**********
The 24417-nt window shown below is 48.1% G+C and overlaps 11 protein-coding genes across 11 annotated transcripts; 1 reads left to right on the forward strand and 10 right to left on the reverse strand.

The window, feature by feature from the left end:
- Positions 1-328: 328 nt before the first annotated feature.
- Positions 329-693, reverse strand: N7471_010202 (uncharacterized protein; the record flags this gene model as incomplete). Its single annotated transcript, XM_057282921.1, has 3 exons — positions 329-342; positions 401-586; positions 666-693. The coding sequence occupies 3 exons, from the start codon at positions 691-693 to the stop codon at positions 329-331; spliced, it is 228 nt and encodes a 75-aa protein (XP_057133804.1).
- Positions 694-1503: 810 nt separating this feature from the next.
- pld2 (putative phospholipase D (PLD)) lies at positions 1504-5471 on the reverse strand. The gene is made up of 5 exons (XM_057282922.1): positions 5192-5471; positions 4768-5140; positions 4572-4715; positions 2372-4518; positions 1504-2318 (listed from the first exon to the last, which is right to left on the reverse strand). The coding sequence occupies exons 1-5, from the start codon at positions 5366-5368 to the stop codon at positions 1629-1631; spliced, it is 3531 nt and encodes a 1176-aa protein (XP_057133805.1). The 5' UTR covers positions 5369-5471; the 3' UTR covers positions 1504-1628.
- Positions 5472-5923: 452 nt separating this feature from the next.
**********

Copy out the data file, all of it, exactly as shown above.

The 24417-nt window shown below is 48.1% G+C and overlaps 11 protein-coding genes across 11 annotated transcripts; 1 reads left to right on the forward strand and 10 right to left on the reverse strand.

The window, feature by feature from the left end:
- Positions 1-328: 328 nt before the first annotated feature.
- Positions 329-693, reverse strand: N7471_010202 (uncharacterized protein; the record flags this gene model as incomplete). Its single annotated transcript, XM_057282921.1, has 3 exons — positions 329-342; positions 401-586; positions 666-693. The coding sequence occupies 3 exons, from the start codon at positions 691-693 to the stop codon at positions 329-331; spliced, it is 228 nt and encodes a 75-aa protein (XP_057133804.1).
- Positions 694-1503: 810 nt separating this feature from the next.
- pld2 (putative phospholipase D (PLD)) lies at positions 1504-5471 on the reverse strand. The gene is made up of 5 exons (XM_057282922.1): positions 5192-5471; positions 4768-5140; positions 4572-4715; positions 2372-4518; positions 1504-2318 (listed from the first exon to the last, which is right to left on the reverse strand). The coding sequence occupies exons 1-5, from the start codon at positions 5366-5368 to the stop codon at positions 1629-1631; spliced, it is 3531 nt and encodes a 1176-aa protein (XP_057133805.1). The 5' UTR covers positions 5369-5471; the 3' UTR covers positions 1504-1628.
- Positions 5472-5923: 452 nt separating this feature from the next.